TEPCO Employees Get First Look Inside the Fukushima Nuclear Power Plant
The robots sent in to investigate the nuclear fallout at Fukushima just aren’t good enough.
Tokyo Electric Power Company’s (TEPCO) head of decommissioning admitted on Thursday that more creativity was needed in developing its robots sent to the reactive zone.
The Fukushima nuclear power plant was massively damaged in 2011, when three of the six nuclear reactors suffered meltdown after being struck by a 9.0-magnitude earthquake and associated tsunami waves.
More than 100,000 residents of the nearby Fukushima Prefecture had to be relocated, and the government has spent the last five years struggling with the aftermath. The incident is regarded as the world’s largest nuclear disaster since Chernobyl.
Part of the clean-up includes robots, sent in to probe the site, because radiation levels are too high for humans.
But earlier last month, a robot sent into Fukushima’s No. 2 reactor was forced to abort its mission after it was blocked by deposits — believed to be a mixture of melted fuel and broken pieces of structure.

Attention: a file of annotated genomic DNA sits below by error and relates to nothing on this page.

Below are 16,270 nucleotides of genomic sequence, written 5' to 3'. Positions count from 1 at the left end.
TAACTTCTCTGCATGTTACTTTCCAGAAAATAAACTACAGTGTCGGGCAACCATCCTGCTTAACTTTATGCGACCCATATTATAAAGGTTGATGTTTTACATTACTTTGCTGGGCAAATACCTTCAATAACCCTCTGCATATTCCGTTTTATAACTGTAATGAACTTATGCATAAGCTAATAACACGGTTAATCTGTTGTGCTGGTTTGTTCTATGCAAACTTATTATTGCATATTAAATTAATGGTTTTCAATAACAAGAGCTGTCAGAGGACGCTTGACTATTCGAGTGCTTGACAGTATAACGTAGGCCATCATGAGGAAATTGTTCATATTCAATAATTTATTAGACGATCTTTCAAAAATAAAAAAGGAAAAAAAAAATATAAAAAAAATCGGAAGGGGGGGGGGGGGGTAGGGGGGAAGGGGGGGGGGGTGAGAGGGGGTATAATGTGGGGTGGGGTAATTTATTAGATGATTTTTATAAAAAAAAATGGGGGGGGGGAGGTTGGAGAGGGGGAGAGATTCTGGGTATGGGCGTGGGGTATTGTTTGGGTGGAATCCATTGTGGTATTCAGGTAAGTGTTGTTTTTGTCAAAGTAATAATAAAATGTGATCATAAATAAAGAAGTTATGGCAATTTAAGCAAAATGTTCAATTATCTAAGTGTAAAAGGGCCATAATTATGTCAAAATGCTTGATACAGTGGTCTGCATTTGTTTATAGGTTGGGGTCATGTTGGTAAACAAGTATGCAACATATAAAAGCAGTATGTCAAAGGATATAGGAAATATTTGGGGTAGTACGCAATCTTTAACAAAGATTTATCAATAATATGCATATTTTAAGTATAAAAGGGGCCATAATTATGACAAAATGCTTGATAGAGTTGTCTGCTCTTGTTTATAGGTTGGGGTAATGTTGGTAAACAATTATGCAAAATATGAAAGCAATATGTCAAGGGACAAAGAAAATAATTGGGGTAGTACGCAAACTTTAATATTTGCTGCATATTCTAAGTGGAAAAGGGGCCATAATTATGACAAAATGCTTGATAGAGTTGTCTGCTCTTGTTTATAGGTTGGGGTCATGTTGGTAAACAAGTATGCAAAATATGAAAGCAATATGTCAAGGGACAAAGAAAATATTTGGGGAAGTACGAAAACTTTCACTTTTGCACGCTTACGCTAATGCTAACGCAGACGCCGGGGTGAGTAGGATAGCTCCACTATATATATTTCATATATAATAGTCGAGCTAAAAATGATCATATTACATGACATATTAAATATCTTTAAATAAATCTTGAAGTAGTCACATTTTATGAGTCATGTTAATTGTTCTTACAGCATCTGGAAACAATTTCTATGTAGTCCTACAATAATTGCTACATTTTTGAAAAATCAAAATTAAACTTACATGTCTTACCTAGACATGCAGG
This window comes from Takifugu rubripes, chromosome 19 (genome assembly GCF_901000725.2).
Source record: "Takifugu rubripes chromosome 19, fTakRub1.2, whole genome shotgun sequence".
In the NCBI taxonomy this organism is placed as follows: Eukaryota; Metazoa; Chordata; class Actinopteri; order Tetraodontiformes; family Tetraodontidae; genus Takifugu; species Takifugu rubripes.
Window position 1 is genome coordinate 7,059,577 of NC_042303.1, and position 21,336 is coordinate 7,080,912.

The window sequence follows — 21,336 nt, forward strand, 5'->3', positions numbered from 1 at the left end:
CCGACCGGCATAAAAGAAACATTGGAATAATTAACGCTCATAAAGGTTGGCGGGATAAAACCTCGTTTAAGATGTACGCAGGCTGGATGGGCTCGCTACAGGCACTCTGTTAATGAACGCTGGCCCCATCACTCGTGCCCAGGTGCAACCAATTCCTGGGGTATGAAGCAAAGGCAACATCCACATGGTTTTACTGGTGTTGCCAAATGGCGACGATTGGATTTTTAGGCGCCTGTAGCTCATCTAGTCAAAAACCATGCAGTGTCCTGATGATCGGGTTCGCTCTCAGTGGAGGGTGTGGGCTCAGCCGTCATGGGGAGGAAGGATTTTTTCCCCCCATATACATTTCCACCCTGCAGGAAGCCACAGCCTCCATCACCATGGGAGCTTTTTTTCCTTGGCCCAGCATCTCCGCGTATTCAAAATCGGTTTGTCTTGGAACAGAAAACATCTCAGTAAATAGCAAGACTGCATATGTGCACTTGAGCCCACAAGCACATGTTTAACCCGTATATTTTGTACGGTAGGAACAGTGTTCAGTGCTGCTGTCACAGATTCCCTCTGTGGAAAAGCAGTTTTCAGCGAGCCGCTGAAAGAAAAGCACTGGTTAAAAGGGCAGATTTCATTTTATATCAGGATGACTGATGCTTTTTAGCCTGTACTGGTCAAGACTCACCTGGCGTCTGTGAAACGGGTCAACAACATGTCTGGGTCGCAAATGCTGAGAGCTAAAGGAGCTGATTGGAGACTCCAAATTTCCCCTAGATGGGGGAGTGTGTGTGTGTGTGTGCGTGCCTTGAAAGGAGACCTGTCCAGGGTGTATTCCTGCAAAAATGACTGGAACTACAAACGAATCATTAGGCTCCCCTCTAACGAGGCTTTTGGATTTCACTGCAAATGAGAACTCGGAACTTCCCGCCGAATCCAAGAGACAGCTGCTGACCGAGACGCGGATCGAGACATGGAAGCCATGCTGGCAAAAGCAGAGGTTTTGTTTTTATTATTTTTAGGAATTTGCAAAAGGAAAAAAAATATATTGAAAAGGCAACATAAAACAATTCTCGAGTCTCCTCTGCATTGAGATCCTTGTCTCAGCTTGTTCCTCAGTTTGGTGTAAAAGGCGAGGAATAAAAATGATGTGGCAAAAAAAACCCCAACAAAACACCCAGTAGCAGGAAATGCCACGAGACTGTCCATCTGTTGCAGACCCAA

Two previous robots had also failed in its missions after one was stuck in a gap and another was abandoned after being unable to find fuel during six days of searching.
This is an example of one of the robots TEPCO had sent to probe the area in the past.
“We should think out of the box so we can examine the bottom of the core and how melted fuel debris spread out,” TEPCO Head of Decommissioning Naohiro Masuda said.
Mr Masuda also added that he wants another robot sent in before deciding on methods to remove the reactor’s debris.
Despite the failed probe missions, officials have added that they want to stick to their schedule of starting the site clean up in 2021.
Decommissioning the site is expected to cost tens of billions of dollars and last around 40 years.
Fukushima’s No. 2 reactor was found in February to have a radiation level of 530 sieverts.
Exposure to four sieverts is enough to be lethal, according to the National Institute of Radiological Sciences.
South Korea’s low-cost carrier Jeju Air also announced on Tuesday that it would not use Fukushima Airport due to fears of radiation.
Some of its customers had reportedly posted online that they would not use the airline because they didn’t want to “board airplanes that flew over Fukushima.”